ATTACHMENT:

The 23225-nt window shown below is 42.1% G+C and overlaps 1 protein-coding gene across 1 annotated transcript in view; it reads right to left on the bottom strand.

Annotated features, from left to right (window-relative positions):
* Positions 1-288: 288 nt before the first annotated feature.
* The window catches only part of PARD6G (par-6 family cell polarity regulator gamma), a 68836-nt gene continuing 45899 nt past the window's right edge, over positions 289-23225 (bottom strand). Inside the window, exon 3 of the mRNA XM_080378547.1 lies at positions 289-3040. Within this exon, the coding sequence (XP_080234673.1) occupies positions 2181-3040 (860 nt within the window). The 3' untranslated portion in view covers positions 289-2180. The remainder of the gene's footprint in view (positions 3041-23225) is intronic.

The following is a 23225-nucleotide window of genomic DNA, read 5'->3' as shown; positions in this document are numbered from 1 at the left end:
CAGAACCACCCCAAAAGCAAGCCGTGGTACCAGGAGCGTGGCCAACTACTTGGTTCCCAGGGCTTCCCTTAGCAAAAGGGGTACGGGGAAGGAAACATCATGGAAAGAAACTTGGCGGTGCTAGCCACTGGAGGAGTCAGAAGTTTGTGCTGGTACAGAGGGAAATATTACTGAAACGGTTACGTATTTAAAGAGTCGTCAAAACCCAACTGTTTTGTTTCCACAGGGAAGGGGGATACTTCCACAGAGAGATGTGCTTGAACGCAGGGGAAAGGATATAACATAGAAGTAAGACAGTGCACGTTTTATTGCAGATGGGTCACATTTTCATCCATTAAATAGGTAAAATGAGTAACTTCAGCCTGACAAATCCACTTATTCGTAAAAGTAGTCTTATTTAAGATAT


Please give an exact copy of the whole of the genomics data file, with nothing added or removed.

The 23225-nt window shown below is 42.1% G+C and overlaps 1 protein-coding gene across 1 annotated transcript in view; it reads right to left on the bottom strand.

Annotated features, from left to right (window-relative positions):
* Positions 1-288: 288 nt before the first annotated feature.
* The window catches only part of PARD6G (par-6 family cell polarity regulator gamma), a 68836-nt gene continuing 45899 nt past the window's right edge, over positions 289-23225 (bottom strand). Inside the window, exon 3 of the mRNA XM_080378547.1 lies at positions 289-3040. Within this exon, the coding sequence (XP_080234673.1) occupies positions 2181-3040 (860 nt within the window). The 3' untranslated portion in view covers positions 289-2180. The remainder of the gene's footprint in view (positions 3041-23225) is intronic.

The following is a 23225-nucleotide window of genomic DNA, read 5'->3' as shown; positions in this document are numbered from 1 at the left end:
CAGAACCACCCCAAAAGCAAGCCGTGGTACCAGGAGCGTGGCCAACTACTTGGTTCCCAGGGCTTCCCTTAGCAAAAGGGGTACGGGGAAGGAAACATCATGGAAAGAAACTTGGCGGTGCTAGCCACTGGAGGAGTCAGAAGTTTGTGCTGGTACAGAGGGAAATATTACTGAAACGGTTACGTATTTAAAGAGTCGTCAAAACCCAACTGTTTTGTTTCCACAGGGAAGGGGGATACTTCCACAGAGAGATGTGCTTGAACGCAGGGGAAAGGATATAACATAGAAGTAAGACAGTGCACGTTTTATTGCAGATGGGTCACATTTTCATCCATTAAATAGGTAAAATGAGTAACTTCAGCCTGACAAATCCACTTATTCGTAAAAGTAGTCTTATTTAAGATAT